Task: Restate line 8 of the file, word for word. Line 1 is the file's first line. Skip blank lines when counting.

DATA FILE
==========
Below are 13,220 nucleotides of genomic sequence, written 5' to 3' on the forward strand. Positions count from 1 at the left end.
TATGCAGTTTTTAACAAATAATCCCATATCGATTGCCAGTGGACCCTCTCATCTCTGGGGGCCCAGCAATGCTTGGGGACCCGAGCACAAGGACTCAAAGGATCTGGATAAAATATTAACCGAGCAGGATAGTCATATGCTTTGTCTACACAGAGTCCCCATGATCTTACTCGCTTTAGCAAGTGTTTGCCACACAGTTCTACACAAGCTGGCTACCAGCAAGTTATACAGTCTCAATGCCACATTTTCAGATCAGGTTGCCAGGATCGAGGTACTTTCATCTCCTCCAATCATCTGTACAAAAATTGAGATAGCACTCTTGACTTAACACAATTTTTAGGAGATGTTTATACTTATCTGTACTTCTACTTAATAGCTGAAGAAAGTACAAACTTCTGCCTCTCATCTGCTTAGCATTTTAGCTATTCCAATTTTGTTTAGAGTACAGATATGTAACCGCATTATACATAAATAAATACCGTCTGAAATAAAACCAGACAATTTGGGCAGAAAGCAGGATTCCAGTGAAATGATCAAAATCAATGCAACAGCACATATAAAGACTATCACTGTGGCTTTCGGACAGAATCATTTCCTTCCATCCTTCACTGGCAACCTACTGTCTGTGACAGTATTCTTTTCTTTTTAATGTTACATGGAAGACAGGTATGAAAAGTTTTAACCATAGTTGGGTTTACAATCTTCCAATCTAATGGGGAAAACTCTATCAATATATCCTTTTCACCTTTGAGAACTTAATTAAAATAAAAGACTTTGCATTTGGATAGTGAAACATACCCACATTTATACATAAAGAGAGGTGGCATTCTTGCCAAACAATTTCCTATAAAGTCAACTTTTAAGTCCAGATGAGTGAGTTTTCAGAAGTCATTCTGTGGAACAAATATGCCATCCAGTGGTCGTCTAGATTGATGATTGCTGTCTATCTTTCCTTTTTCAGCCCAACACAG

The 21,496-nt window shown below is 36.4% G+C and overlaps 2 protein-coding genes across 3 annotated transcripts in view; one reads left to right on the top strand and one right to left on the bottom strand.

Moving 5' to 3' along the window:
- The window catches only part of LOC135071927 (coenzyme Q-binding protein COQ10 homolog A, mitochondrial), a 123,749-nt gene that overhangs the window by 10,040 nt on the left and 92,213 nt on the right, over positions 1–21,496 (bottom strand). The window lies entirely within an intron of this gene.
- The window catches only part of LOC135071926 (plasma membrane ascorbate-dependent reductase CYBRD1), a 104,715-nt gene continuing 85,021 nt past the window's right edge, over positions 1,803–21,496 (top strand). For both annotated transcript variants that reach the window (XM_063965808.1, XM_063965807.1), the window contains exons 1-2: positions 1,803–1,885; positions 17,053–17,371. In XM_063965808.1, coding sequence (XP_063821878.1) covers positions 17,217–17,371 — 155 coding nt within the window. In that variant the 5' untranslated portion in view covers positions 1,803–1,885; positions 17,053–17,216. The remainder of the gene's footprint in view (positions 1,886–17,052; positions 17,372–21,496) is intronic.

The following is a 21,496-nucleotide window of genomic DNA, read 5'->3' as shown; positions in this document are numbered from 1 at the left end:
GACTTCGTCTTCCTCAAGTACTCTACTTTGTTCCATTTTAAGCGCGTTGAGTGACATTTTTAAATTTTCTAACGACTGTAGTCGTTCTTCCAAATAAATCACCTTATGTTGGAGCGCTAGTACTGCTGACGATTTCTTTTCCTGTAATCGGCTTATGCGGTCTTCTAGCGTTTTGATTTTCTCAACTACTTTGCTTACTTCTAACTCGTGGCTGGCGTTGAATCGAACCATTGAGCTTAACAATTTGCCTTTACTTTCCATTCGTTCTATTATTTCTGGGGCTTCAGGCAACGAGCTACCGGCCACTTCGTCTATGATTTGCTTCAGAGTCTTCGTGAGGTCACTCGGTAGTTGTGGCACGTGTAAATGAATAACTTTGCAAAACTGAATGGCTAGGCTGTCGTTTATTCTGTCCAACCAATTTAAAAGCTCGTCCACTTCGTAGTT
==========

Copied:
GACTTCGTCTTCCTCAAGTACTCTACTTTGTTCCATTTTAAGCGCGTTGAGTGACATTTTTAAATTTTCTAACGACTGTAGTCGTTCTTCCAAATAAATCACCTTATGTTGGAGCGCTAGTACTGCTGACGATTTCTTTTCCTGTAATCGGCTTATGCGGTCTTCTAGCGTTTTGATTTTCTCAACTACTTTGCTTACTTCTAACTCGTGGCTGGCGTTGAATCGAACCATTGAGCTTAACAATTTGCCTTTACTTTCCATTCGTTCTATTATTTCTGGGGCTTCAGGCAACGAGCTACCGGCCACTTCGTCTATGATTTGCTTCAGAGTCTTCGTGAGGTCACTCGGTAGTTGTGGCACGTGTAAATGAATAACTTTGCAAAACTGAATGGCTAGGCTGTCGTTTATTCTGTCCAACCAATTTAAAAGCTCGTCCACTTCGTAGTT